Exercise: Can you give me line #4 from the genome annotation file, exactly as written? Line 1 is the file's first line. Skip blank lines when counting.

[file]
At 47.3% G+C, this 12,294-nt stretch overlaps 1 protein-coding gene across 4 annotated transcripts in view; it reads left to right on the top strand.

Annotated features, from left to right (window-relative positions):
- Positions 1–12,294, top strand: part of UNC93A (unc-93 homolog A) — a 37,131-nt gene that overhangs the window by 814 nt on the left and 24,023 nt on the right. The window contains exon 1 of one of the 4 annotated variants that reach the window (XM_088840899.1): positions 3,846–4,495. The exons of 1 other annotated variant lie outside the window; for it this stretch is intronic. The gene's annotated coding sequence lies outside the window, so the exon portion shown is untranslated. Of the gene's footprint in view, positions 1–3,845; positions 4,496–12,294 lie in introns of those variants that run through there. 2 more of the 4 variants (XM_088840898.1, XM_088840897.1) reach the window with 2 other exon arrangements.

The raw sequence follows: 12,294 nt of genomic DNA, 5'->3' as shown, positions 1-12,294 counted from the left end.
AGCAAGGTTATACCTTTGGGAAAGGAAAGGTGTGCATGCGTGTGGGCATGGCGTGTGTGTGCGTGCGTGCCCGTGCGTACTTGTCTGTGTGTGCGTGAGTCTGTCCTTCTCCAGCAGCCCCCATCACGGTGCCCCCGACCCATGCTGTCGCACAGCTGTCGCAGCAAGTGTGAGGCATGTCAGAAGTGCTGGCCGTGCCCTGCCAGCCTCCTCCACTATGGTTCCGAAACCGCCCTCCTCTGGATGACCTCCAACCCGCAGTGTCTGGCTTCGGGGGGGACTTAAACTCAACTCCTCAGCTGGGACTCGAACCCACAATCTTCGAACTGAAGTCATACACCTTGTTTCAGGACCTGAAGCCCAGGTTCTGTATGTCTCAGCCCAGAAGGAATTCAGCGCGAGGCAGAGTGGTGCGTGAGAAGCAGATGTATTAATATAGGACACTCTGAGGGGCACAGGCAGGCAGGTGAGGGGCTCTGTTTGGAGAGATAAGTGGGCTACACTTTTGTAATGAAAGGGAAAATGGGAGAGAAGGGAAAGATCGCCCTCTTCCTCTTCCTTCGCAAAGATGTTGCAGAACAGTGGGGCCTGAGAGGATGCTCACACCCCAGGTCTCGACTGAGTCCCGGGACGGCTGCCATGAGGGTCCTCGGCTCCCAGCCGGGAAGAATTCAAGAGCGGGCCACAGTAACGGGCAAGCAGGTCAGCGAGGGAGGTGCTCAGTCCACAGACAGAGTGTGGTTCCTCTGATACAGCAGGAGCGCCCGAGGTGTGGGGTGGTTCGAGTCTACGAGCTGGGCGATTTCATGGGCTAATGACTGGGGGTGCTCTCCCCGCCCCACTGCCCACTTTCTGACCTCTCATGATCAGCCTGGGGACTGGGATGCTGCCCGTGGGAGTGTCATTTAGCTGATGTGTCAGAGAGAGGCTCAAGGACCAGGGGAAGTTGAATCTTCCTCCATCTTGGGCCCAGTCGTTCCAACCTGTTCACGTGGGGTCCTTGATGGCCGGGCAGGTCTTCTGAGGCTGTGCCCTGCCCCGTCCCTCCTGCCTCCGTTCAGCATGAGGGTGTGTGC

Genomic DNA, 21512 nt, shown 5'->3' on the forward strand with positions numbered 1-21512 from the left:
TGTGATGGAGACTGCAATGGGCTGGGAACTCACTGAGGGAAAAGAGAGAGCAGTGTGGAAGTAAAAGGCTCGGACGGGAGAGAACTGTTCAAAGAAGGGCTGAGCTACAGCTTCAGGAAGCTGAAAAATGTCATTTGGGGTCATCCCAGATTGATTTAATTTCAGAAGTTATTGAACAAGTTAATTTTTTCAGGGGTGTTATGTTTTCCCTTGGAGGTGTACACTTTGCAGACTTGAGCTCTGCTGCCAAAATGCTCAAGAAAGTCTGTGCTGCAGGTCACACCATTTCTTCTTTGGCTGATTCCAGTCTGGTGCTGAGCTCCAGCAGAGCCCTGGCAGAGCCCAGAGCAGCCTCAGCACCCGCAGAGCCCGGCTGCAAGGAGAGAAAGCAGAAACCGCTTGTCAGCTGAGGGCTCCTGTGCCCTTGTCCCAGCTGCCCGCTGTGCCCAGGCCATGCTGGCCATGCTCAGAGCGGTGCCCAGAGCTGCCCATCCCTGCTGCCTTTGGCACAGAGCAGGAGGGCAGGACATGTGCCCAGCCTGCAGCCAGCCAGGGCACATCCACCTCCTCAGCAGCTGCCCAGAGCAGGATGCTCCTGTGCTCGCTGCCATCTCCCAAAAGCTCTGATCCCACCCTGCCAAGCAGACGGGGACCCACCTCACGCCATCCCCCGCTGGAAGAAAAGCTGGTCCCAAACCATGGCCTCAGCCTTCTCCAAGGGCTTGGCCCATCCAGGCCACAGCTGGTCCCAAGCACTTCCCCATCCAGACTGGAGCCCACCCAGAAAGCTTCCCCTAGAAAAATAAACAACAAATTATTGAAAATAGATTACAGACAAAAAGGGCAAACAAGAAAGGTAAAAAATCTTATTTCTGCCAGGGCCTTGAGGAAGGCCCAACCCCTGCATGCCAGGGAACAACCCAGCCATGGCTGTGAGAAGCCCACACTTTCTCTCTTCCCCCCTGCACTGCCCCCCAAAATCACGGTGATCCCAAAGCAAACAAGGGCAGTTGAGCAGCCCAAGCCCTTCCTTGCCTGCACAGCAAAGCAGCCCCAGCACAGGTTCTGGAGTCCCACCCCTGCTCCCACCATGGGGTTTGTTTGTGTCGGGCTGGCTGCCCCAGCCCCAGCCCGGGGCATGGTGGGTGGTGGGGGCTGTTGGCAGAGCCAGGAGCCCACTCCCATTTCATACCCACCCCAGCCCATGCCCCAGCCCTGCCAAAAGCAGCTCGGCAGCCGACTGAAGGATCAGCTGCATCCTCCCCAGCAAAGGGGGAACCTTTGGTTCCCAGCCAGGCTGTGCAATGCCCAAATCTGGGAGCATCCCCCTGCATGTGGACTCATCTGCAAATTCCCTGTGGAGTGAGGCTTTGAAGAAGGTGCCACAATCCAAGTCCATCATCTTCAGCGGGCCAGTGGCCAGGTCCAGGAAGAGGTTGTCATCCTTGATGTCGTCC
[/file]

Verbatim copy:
The raw sequence follows: 12,294 nt of genomic DNA, 5'->3' as shown, positions 1-12,294 counted from the left end.